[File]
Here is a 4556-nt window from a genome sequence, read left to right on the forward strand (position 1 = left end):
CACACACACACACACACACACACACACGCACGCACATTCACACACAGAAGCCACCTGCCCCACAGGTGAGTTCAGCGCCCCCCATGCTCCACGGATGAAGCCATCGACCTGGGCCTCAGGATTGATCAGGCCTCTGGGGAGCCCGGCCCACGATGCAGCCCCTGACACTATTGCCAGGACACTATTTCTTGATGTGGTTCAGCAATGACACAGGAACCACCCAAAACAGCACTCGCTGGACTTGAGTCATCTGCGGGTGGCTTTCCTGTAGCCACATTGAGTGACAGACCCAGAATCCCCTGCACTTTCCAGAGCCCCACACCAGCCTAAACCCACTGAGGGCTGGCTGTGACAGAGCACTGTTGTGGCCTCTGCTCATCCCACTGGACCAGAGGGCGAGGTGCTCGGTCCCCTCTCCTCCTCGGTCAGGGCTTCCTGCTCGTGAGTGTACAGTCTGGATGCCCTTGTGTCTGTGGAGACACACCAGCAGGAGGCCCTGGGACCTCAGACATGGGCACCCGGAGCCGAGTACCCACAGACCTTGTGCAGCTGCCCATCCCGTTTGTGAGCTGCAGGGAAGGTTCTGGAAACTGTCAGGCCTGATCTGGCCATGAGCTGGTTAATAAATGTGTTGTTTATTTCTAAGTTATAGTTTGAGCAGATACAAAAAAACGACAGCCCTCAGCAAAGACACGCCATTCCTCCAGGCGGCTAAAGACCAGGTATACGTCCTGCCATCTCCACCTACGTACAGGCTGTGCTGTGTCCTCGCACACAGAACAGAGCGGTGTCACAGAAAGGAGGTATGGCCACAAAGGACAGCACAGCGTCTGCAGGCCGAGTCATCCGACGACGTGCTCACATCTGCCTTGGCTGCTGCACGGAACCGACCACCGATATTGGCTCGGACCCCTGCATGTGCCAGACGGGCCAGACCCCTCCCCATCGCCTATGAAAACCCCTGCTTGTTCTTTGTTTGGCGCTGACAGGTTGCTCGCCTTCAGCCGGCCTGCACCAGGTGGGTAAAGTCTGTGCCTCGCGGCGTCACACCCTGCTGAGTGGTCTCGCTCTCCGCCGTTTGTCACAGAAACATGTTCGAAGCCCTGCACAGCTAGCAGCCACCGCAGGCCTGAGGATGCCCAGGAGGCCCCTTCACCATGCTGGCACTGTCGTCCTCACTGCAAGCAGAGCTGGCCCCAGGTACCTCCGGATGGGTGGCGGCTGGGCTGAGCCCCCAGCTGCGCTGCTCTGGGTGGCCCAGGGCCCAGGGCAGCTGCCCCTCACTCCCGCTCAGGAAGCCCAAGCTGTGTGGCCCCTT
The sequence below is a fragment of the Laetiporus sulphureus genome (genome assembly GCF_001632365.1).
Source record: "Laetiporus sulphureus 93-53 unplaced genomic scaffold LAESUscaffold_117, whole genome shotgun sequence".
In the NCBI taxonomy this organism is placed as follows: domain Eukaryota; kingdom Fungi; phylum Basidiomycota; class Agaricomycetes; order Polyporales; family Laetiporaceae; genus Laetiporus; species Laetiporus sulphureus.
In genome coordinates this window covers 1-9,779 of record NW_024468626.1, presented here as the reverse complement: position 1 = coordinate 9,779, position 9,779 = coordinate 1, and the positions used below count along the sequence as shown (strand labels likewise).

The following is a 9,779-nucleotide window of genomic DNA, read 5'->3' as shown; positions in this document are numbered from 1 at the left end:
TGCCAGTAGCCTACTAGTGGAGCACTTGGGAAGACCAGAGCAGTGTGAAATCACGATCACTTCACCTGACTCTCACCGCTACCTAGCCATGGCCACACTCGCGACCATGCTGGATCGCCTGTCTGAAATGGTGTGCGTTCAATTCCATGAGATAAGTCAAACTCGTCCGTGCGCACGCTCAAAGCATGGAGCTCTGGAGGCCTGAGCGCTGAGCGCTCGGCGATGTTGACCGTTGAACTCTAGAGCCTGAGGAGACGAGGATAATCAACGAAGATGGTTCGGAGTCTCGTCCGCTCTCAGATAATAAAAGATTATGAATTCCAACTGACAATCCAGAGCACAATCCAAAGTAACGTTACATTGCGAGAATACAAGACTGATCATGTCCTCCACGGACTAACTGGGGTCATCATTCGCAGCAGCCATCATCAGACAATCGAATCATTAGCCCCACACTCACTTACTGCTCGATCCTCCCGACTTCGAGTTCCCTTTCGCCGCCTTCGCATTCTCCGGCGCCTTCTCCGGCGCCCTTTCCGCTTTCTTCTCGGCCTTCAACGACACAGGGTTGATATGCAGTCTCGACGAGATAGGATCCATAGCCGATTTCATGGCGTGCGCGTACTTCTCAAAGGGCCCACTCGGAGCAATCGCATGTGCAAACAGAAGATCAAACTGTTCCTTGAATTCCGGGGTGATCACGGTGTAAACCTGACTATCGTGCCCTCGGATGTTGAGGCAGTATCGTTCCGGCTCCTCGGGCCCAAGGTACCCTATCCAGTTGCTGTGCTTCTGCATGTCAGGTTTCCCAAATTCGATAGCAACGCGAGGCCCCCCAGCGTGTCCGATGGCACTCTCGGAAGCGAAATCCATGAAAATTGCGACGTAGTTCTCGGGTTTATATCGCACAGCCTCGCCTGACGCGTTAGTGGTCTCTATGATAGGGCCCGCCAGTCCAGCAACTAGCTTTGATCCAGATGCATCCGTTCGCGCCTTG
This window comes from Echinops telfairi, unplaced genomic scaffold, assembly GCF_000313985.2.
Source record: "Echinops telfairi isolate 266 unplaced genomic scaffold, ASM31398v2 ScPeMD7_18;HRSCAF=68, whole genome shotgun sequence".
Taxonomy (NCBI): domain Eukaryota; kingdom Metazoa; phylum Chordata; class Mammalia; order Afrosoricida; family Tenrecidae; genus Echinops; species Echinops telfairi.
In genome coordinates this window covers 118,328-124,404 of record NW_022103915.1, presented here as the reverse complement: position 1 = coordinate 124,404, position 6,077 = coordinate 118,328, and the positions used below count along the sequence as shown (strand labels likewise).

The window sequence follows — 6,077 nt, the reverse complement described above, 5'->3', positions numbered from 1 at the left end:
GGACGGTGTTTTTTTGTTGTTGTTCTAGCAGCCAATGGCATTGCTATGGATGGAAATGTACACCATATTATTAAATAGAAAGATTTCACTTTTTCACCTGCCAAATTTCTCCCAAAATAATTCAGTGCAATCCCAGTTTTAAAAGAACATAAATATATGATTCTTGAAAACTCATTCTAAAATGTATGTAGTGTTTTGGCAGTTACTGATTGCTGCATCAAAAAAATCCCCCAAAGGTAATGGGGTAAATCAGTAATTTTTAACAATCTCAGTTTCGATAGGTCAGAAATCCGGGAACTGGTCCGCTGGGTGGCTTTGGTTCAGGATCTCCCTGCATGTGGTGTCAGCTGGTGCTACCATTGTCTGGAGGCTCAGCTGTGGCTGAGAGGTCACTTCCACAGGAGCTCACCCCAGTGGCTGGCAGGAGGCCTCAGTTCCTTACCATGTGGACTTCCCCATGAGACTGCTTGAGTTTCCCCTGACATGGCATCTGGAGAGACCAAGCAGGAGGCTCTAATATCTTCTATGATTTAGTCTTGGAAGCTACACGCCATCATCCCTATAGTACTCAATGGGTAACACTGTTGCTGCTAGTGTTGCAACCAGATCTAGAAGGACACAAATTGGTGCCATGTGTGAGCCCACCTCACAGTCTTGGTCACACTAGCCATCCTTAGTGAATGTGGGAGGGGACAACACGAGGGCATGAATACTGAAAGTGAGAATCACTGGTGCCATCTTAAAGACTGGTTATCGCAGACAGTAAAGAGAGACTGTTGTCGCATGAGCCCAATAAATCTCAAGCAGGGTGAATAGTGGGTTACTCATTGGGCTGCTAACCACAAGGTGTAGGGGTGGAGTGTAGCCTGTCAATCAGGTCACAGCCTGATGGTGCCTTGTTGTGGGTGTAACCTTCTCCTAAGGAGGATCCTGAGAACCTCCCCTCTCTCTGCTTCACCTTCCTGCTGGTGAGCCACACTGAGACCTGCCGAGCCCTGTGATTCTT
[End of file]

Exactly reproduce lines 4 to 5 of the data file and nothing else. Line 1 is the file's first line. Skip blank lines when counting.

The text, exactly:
Source record: "Laetiporus sulphureus 93-53 unplaced genomic scaffold LAESUscaffold_117, whole genome shotgun sequence".
In the NCBI taxonomy this organism is placed as follows: domain Eukaryota; kingdom Fungi; phylum Basidiomycota; class Agaricomycetes; order Polyporales; family Laetiporaceae; genus Laetiporus; species Laetiporus sulphureus.